But­ter­fly study re­veals pos­i­tive in­di­ca­tors

Zululand Observer - Weekender - - ZO NEWS - Larry Bent­ley

A RE­CENT as­sess­ment by KZN-based and in­ter­na­tion­ally recog­nised but­ter­fly ex­pert, Steve Wood­hall, has un­cov­ered some in­ter­est­ing and ex­cit­ing find­ings in the Ba­banango area.

This is ac­cord­ing to Zulu Rock Game Ranch Di­rec­tor Jef­frey van Staden,

Man­ag­ing game lodges re­quires an un­der­stand­ing of con­ser­va­tion is­sues af­fect­ing the en­vi­ron­ment and ecosys­tems.

A great way of as­sess­ing the qual­ity of an area’s bio­di­ver­sity is through the mon­i­tor­ing of its but­ter­fly pop­u­la­tions.

But­ter­flies are ex­tremely sen­si­tive to changes in their en­vi­ron­ment, which is why sci­en­tists of­ten use but­ter­fly pop­u­la­tion and be­havioural shifts as met­rics to mea­sure changes and prob­lems.

Ar­eas rich in but­ter­flies and moths are nor­mally rich in other in­ver­te­brates, and col­lec­tively pro­vide a wide range of en­vi­ron­men­tal ben­e­fits, in­clud­ing pol­li­na­tion and nat­u­ral pest con­trol.

Lesser seen species

Moths and but­ter­flies are im­por­tant el­e­ments of the food chain and are prey for birds, bats and other in­sec­tiv­o­rous an­i­mals.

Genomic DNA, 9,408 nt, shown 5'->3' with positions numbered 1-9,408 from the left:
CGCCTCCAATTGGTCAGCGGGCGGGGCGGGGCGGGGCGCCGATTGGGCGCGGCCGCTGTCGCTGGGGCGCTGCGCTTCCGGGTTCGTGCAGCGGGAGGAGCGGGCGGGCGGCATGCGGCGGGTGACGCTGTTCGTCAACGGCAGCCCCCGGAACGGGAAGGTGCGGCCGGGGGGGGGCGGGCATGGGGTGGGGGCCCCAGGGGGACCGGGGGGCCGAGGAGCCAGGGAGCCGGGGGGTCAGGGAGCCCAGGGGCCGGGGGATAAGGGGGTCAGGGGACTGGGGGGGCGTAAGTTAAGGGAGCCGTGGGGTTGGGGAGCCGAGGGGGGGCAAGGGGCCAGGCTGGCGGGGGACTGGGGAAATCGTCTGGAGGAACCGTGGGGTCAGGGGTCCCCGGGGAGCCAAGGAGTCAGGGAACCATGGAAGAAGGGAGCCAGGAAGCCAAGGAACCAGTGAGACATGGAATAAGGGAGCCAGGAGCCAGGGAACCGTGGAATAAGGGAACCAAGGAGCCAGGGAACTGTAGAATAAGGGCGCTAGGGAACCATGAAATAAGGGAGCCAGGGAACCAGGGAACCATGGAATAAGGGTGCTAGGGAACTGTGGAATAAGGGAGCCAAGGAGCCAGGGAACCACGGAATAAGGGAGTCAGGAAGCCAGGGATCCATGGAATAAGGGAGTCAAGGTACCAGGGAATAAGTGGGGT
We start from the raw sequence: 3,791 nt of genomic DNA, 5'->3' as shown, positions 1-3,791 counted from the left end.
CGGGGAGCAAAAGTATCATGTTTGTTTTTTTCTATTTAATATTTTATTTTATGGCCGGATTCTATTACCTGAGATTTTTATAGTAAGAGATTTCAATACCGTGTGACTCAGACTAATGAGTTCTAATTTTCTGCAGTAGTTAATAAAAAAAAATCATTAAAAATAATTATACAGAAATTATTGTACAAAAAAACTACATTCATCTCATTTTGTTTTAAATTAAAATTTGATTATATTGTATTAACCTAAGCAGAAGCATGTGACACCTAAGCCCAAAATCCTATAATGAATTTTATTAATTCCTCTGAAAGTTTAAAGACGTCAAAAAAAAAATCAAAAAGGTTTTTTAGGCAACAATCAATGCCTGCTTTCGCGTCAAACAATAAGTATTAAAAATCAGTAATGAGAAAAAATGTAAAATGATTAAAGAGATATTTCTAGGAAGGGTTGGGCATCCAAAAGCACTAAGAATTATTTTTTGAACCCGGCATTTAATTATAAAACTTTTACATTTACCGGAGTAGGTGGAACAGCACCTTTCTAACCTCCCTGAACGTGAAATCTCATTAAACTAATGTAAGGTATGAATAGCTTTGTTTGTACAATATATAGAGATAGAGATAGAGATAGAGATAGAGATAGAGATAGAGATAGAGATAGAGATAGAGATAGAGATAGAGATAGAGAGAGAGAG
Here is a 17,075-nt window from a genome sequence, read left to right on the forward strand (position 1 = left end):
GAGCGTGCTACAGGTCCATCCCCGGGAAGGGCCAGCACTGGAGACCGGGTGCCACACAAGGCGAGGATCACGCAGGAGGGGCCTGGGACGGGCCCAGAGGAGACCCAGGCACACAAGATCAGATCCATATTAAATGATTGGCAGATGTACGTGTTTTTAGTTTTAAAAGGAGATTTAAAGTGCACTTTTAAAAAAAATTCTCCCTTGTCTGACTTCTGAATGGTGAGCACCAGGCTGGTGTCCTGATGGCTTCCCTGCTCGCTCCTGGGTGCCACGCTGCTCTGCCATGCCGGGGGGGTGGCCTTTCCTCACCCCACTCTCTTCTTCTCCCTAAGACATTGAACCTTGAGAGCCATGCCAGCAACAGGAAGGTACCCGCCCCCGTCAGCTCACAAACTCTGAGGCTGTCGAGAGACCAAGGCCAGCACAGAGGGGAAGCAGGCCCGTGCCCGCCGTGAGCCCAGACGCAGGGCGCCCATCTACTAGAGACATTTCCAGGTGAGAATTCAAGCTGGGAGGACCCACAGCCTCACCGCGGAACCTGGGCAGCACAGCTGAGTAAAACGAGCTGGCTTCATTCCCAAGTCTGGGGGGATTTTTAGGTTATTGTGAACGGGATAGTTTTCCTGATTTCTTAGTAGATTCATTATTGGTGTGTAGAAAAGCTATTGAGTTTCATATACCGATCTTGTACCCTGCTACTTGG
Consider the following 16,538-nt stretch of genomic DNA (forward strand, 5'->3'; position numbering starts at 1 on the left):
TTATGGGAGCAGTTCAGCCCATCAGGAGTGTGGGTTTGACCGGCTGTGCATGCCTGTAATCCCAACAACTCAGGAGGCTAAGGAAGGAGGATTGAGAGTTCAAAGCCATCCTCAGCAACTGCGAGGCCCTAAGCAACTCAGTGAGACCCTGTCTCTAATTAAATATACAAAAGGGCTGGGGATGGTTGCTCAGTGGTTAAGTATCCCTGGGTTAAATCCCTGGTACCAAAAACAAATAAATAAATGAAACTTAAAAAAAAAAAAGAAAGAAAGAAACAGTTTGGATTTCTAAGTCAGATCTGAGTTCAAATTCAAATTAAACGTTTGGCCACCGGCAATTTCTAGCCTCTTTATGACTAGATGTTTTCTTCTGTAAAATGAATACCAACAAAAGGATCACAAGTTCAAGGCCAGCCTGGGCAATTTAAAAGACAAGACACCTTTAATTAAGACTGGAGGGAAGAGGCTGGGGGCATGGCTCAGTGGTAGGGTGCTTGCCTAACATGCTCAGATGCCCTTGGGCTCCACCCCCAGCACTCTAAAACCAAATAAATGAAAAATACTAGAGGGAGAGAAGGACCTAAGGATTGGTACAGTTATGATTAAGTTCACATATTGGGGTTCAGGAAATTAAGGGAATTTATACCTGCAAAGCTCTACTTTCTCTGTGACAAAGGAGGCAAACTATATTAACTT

Dur­ing Wood­hall’s re­cent visit to the Zulu Rock and Ba­banango Out­door Ed­u­ca­tion Cen­tre, a num­ber of both com­mon and rare va­ri­eties of but­ter­flies were recorded.

Ac­cord­ing to Wood­hall’s re­port, Physcaeneura panda (Dark-webbed Rin­glet) but­ter­flies were found there, with lesser num­bers found from the lower al­ti­tudes of Man­guzi For­est through to the highveld.

The Dark-webbed Rin­glet, with its beau­ti­fully marked Satyri­nae and a favourite with but­ter­fly watch­ers, was found in the grass­lands.

Wood­hall recorded some less com­mon species such as the Mil­lar’s Hair­tail (An­thene mil­lari) and the Mocker Bronze (Ca­cyreus vir­ilis).

Veld re­cov­ery

The rel­a­tive low num­ber of but­ter­fly species recorded dur­ing the study in­di­cate that the re­gion has come out of ex­ten­sive drought.

How­ever, the grass veld ap­peared to be fall­ing short of nat­u­ral de­vel­op­ment or size in some of the forbs and herbs utilised by many but­ter­flies.

This in­di­cates that the veld has not yet fully re­cov­ered from past over­graz­ing on the farms mak­ing up the re­serve.

But Wood­hall’s re­port is nev­er­the­less ex­tremely en­cour­ag­ing, in­di­cat­ing that host and nec­tar plants are grow­ing vig­or­ously with a rich grass cover.

With time, good rain­fall and proper veld man­age­ment, the plant bio­di­ver­sity should re­turn lead­ing to an in­crease in but­ter­fly species.

The fe­male

Papilio de­mod­ocus (Cit­rus Swal­low­tail or Christ­mas but­ter­fly)

A male Ax­io­cerses tjoane (the East­ern Scar­let or Com­mon Scar­let)

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